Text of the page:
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You may think platform games these days are all about inventing new interactions, about gorgeous high polygon interactions and about complex puzzles. These things are in the mix for sure, but it's not until you encounter the streamlined restrained experience of the likes of n+ that you really start to understand the attraction of these types of games.
With n+'s imminent arrival on DS and PSP after a sparkling success on the 360, we thought it was high time to revisit this classic platform game. n+ DS has had some sensible tweaks to difficulty to suite the more casual market, and some graphical clean up for its smaller screens. Each version includes both a level editor mode and impressive multiplayer action. But enough of the trivialities, let's dig into the game proper.
Whereas platform games of yore suffered technical limitations that made them limit the complexity and variety in their experiences, modern games pretty much have a free hand (even on the DS and PSP) to do what they want. The genius of n+ is that it reintroduces restraint as a matter of design. They opt to limit themselves to a basic palette of walls, enemies and character abilities - but then they take these elements and combine them in ever more creative and imaginative episodes.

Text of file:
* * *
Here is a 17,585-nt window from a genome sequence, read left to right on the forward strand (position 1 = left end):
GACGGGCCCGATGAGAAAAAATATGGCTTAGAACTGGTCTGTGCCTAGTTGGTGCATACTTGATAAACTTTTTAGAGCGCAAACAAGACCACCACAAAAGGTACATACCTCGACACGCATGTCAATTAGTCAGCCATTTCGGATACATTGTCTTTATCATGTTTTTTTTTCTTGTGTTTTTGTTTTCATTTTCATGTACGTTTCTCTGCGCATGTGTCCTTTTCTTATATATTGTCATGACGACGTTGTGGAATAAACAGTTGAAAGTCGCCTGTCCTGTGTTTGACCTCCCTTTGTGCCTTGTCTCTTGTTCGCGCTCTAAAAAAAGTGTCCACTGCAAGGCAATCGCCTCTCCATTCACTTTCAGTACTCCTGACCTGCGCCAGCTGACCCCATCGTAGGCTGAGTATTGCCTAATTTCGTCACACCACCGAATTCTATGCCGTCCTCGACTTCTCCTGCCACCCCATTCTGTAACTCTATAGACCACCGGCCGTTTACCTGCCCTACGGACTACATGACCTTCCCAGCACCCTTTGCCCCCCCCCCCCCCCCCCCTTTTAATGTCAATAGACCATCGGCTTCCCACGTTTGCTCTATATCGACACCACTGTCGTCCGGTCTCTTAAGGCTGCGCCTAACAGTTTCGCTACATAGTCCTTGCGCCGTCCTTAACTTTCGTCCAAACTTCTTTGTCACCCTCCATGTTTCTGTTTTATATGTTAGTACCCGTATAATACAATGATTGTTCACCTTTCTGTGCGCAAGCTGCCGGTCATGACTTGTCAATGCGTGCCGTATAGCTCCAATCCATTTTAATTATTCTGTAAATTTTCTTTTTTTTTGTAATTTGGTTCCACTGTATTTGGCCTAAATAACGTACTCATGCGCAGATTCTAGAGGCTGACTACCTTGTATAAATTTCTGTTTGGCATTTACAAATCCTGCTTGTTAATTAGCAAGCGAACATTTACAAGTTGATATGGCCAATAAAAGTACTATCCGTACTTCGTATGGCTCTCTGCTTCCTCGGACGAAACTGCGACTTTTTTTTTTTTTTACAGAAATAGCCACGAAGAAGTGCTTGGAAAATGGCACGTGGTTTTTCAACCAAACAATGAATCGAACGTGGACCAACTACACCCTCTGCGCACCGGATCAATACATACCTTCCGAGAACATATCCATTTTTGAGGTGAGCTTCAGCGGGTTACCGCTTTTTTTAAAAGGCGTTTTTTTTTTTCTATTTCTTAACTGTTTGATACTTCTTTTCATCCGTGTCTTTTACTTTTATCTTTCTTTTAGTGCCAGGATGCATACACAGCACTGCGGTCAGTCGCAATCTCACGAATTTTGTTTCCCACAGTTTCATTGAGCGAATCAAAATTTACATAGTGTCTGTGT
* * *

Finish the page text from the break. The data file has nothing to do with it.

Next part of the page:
The basic premise stays the same throughout, get to the switch to open the door then get to the door to exit the level. Oh and along the way make sure you don't die or run out of time. Dying usually involves touching a red explosive mine, or being shot, zapped or blown up by one of the blue sentinels. Time can be extended by collecting the yellow time cubes, each one adding precious seconds to your total.
Earlier levels present only minor challenges and you soon realise you can go through them pretty quickly. Then the challenge to replay the level, collecting all the time cubes and improving your time starts to draw you in. It's surprising how quickly you hone your ability to cope with each scenario thrown at you.